The typical refresh rate for most TVs, PC monitors, and smartphone displays is 60Hz. A refresh rate of 60Hz means that the display refreshes 60 times each second. In other words, the image on the display is updated (or refreshed) once every 16.67 milliseconds (ms). This duration of time for which one frame or image occupies the display is called its refresh time. As expected, the refresh time varies inversely with the refresh rate of any display.
Similarly, a 90Hz display refreshes 90 times per second while a 120Hz display refreshes 120 times per second. Therefore, 90Hz and 120Hz displays have smaller refresh time values of 11.11ms or 8.33ms, respectively. Consequently, a smartphone with a higher refresh rate display must be able to cope with the extra load from pushing more pixels per second.
Although humans cannot perceive these instantaneous changes — unless they are Quicksilver, Flash, or Dash Parr — they can be observed in slow-motion. But if you can’t observe the changes in frames, then what makes the jump from 60Hz to 90Hz, 120Hz, or 144Hz refresh rate so apparent?
Benefits of Higher — 90Hz, 120Hz, or 144Hz — Refresh Rate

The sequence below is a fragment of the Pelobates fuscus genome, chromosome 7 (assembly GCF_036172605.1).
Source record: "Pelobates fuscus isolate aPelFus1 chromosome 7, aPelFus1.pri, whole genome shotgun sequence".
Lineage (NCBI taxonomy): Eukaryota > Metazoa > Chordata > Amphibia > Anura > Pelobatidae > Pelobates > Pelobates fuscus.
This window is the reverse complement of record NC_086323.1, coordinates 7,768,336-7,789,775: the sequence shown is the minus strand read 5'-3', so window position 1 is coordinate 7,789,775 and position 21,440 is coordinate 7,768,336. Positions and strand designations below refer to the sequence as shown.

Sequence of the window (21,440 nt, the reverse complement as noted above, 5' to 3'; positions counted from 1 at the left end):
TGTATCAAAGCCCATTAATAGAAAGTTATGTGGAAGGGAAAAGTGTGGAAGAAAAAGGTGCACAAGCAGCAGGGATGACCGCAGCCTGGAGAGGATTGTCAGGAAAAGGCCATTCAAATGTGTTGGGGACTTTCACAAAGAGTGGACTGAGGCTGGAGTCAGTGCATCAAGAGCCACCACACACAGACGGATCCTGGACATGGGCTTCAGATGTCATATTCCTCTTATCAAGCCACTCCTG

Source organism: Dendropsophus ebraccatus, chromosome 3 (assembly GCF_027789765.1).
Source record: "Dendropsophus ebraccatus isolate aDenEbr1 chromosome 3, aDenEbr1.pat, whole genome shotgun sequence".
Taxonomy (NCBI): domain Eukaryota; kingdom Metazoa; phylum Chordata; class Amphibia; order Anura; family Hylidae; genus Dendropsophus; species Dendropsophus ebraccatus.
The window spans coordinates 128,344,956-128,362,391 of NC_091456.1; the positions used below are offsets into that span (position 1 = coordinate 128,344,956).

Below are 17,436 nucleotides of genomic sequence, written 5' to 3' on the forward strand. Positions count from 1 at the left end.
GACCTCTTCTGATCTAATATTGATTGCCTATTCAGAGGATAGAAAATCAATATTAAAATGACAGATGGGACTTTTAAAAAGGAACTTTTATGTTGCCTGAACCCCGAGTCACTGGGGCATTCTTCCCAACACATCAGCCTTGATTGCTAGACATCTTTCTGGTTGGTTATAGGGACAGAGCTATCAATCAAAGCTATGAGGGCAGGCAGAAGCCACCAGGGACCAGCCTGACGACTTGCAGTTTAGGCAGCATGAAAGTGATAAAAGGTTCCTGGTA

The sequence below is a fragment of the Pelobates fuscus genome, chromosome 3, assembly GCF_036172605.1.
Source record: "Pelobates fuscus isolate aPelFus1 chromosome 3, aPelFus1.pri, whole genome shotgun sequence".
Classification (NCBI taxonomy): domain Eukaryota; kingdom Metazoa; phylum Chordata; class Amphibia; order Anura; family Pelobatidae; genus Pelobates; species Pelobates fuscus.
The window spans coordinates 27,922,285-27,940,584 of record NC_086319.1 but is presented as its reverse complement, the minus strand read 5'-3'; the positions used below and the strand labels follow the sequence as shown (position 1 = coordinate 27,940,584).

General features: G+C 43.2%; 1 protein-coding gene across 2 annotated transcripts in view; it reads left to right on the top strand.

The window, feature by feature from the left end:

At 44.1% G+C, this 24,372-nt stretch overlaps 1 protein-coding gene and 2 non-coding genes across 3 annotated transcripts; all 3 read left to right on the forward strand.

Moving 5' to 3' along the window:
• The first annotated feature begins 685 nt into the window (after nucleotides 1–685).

The answer to the question above lies in animations. Although we cannot see a single refreshed frame, we can definitely see the smoother succession of frames on the smartphone’s display. A display refreshing at 90Hz produces 1.5 times, or 50%, more frames compared to a 60Hz display when playing the same animation. As a result of the extra frames, the motion during an animation appears much smoother on a 90Hz or even a 120Hz display.
This does not mean that a higher refresh rate display actually affects the speed of an animation. Think of it as the difference between watching a video recorded at 24 or 30 frames per second (FPS) versus 60FPS on YouTube.
Perils of Higher Refresh Rate
Despite all its perceived benefits to UI fluidity, there is one significant, and obvious, drawback to a higher refresh rate display, and that is the increase in power consumption. A phone consumes more power when the display refresh rate is set to, say, 90Hz compared to 60Hz due to the extra work done for rendering more frames per animation. A 120Hz refresh rate mode, therefore, consumes even more power than a 60Hz or 90Hz modes — assuming we’re comparing these refresh rates across the same display.